Public Health Disaster Research: Surveying the Field, Defining its Future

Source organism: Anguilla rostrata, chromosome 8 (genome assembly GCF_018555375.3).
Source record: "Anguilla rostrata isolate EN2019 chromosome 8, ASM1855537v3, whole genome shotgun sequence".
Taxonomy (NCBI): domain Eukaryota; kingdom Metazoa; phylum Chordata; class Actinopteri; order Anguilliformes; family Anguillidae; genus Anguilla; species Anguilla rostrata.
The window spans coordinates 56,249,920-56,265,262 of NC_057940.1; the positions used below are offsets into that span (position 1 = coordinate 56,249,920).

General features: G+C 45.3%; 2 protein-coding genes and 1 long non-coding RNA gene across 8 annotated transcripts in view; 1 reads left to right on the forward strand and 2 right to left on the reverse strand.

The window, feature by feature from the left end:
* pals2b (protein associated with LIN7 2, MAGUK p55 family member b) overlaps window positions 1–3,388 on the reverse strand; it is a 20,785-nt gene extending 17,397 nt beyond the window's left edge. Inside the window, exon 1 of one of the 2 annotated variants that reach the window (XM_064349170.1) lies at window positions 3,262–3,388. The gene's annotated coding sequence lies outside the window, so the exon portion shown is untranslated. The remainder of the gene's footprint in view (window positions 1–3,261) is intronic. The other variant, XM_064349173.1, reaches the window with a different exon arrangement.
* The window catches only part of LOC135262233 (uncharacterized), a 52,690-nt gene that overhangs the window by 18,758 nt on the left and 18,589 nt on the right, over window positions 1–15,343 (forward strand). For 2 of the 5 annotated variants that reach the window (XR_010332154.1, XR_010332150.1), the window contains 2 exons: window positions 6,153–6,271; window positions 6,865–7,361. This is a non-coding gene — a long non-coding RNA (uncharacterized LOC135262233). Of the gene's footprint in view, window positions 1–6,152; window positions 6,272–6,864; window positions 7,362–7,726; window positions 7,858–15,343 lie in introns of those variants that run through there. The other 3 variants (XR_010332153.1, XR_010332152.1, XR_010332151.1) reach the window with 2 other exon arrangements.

Disaster medicine and public health preparedness are commonly perceived as subfields of the larger fields of medicine and public health rather than being recognized as an emerging academic field embracing all of the disciplines that contribute to effective disaster response. As such, they serve as appropriate subjects for multidisciplinary work in the social sciences, whether it is a sociological analysis of mass behavior during a disaster, psychological studies of the willingness to work of various workforces, or organizational theory or network analyses applied to ad hoc disaster coalitions. Laboratory sciences and bioinformatics contribute as well to the development of new treatment modalities, medical products, and surveillance technologies. As is true in the broader medical and public health fields, much of the work is empirical and evaluative. In this article, the authors survey the literature in the field and suggest that broader, more ecologically based research is needed.
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